Simulation systems need to be more relevant, designed to meet the “Enhanced Force-In-Being” training system addressing the significant shift in capabilities that our Defence force is being directed to undertake. There needs to be realistic financial support and bold strategic planning to embrace the emerging and disruptive capabilities in immersive, cognitive, and constructive Simulations. Cultural and process changes focused on outcome delivery, and a dedicated ICT architecture environment specifically supportive of simulation and training technologies. These aspects are all required for delivery of the “Future Integrated Force” and enhanced force preparedness to ensure Australia maintains one of the most well-trained military forces in the world, equipped and ready for whatever future conflict may arise.


 

Meikai Group

Meikai is a Professional Services Consultancy dedicated to facilitating and solving capability problems and challenges for our clients. Meikai specialises in the provision of engineering, project management and program delivery services to support the implementation of emerging and disruptive technology within the ICT, simulation, and training domains.


About the Author

Greg Quilliam – Senior Manager - Simulation and C4I

Greg is Meikai’s senior manager responsible for leading the Simulation and C4I section. Greg has more than 15 years of experience working in Simulation space. His Simulation career began as a Simulation Manager for the Combat Training Centre, focused on ensuring that the Australian Defence Force could, “train as you fight” and that they received the final polish before deploying into theatre. Greg has a Bachelor of Information Technology from Central Queensland University and an MBA in Digital Transformation from the University of Southern Queensland.


 

References


Footnote: 9. Douglas, G 2021, ‘An insider's perspective: Governance of large ICT software projects in the Australian and New Zealand public sectors’, phd thesis, viewed 9 July 2023, <http://hdl.handle.net/1885/242622>.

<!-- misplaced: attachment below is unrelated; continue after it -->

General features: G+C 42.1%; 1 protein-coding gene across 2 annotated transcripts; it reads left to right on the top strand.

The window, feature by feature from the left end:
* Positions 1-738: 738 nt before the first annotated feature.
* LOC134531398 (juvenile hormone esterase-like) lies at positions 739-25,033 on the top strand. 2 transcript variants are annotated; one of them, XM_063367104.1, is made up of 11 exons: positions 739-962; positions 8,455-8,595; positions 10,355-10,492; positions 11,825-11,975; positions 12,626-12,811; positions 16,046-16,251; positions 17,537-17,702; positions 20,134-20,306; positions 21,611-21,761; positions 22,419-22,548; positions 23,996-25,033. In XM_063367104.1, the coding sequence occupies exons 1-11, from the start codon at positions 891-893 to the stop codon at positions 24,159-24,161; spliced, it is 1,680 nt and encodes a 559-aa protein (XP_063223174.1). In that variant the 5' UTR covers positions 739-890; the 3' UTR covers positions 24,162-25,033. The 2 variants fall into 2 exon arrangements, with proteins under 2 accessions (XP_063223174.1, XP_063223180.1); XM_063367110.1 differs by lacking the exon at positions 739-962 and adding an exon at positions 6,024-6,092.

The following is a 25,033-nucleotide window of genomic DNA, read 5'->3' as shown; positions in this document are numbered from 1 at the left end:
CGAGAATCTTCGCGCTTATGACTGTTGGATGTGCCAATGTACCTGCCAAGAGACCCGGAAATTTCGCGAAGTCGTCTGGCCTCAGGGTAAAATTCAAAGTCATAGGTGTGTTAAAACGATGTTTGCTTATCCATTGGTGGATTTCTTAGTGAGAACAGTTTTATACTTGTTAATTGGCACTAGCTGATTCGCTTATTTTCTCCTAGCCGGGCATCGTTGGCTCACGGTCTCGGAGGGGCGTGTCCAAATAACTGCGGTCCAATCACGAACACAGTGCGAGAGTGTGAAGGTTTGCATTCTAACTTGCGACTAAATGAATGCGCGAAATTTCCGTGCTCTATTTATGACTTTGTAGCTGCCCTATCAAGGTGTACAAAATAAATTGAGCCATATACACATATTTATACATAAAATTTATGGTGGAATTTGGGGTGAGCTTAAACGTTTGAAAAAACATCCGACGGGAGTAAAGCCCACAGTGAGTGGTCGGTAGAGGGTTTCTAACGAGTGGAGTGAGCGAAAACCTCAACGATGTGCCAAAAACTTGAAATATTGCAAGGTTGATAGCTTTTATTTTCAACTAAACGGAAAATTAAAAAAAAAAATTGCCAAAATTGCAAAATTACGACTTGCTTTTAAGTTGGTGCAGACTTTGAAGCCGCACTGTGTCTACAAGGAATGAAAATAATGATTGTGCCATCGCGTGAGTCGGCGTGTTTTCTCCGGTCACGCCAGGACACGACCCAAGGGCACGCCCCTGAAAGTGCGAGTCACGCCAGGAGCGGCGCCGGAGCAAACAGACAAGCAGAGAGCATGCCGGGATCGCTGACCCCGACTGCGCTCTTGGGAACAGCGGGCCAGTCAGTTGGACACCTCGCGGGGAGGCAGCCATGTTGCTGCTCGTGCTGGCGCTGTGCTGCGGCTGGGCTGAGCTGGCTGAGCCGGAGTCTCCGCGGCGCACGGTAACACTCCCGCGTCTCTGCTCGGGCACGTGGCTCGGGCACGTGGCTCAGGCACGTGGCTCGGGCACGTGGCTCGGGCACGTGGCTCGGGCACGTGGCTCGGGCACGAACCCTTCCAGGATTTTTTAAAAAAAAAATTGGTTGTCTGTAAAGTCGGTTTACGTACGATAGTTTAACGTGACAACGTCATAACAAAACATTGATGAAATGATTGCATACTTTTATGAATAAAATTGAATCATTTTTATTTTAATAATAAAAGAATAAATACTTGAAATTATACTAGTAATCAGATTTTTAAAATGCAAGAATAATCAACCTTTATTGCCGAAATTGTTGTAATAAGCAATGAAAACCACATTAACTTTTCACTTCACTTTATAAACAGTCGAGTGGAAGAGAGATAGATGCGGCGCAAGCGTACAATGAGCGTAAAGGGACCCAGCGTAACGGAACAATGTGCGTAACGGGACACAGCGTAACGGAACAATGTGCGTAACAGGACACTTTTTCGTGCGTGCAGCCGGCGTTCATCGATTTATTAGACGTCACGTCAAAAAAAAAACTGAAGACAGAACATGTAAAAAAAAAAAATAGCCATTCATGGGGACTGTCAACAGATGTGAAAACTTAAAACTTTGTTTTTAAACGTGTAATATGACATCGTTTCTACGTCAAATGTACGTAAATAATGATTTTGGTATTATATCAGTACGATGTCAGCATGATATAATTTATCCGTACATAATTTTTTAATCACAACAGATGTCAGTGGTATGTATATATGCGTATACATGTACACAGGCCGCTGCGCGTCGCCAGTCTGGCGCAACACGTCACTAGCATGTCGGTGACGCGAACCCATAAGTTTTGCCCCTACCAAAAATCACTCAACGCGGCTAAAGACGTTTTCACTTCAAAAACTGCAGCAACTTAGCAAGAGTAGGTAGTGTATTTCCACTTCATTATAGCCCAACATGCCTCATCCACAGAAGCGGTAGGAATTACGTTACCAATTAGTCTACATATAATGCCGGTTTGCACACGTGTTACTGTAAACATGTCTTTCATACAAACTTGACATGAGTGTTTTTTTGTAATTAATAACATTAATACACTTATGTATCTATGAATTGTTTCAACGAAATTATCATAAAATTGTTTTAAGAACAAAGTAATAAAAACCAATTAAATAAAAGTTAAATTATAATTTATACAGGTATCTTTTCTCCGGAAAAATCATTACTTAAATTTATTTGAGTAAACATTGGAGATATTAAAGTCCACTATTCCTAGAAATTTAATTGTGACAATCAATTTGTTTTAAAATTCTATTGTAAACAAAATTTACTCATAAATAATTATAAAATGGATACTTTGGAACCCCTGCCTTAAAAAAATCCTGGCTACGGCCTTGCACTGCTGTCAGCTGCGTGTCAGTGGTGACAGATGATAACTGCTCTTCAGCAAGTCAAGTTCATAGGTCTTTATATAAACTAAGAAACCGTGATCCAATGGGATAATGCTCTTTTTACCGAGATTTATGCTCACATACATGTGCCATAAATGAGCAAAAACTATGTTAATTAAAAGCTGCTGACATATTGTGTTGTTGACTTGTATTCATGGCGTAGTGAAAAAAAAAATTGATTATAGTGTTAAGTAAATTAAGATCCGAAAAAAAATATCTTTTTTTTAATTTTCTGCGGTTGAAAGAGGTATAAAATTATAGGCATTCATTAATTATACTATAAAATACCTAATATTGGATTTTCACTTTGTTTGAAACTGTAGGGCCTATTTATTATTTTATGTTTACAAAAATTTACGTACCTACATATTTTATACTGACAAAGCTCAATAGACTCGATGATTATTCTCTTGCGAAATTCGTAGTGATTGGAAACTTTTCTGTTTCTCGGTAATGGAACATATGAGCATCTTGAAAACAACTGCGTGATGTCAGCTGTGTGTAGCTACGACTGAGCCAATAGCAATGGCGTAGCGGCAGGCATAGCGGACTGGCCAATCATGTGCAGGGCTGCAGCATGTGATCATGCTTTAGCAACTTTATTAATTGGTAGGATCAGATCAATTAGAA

Footnote: 1,2,3,4,5,6,8,12. Defence and Smith, S. (2023) National defence: Defence strategic review: 2023. Canberra, ACT: Department of Defence.


Footnote: 13. Essence of Lean – Eliminating Waste (Muda) | Lean Production. (n.d.). Introduction to Lean Manufacturing | Lean Production. https://www.leanproduction.com/essence-of-lean/#:~:text=The%20core%20idea%20of%20lean,the%20perspective%20of%20your%20customer.


Footnote: 14, Goldratt, E & Cox, J 2004, The goal: A process of ongoing improvement, 3rd edn, North River Press, Great Barrington, MA


Footnote: 7, Guley, G & Reznik, T 2018, Culture Eats Strategy for Breakfast and Transformation for Lunch, The Jabian Journal, viewed 9 July 2023, <https://journal.jabian.com/culture-eats-strategy-for-breakfast-and-transformation-for-lunch/>.


Footnote: 10, Marles, R. and Conroy, P. (2023) A strong partnership with industry to implement the Defence Strategic Review, A strong partnership with industry to implement the Defence Strategic Review | Defence Ministers. Available at: https://www.minister.defence.gov.au/media-releases/2023-04-24/strong-partnership-industry-implement-defence-strategic-review (Accessed: 07 July 2023)


Footnote: 11, Battlespace Publications. (2019). Training and Simulation Update. Battlespace. https://battle-updates.com/update/training-and-simulation-update-15/

[1] Commonwealth of Australia, “Defence Strategic Review”, 2023, p. 24. [2] Commonwealth of Australia, “Defence Strategic Review”, 2023, p. 6. [3] Commonwealth of Australia, “Defence Strategic Review”, 2023, p. 65. [4] Commonwealth of Australia, “Defence Strategic Review”, 2023, p. 65. [5] Commonwealth of Australia, “Defence Strategic Review”, 2023, p. 51. [6] Commonwealth of Australia, “Defence Strategic Review”, 2023, p. 91. [7] Guley, G & Reznik, T 2018, “Culture Eats Strategy for Breakfast and Transformation for Lunch”, The Jabian Journal. [8] Commonwealth of Australia, “Defence Strategic Review”, 2023, p. 67. [9] Douglas G, “An insider’s perspective, Governance of large ICT software projects in the Australian and New Zealand public sectors”, 2021, p 90. [10] Deputy Prime Minister and Minister for Defence, Richard Marles,A strong partnership with industry to implement the Defence Strategic Review”, 24 April 2023. [11] Battlespace Publications, “Training and Simulation Update”, 2019. [12] Commonwealth of Australia, “Defence Strategic Review”, 2023, p. 95. [13] Essence of Lean – Eliminating Waste (Muda) | Lean Production, 2023. [14] Goldratt, E & Cox, J “The Goal”, 2004, p. 4.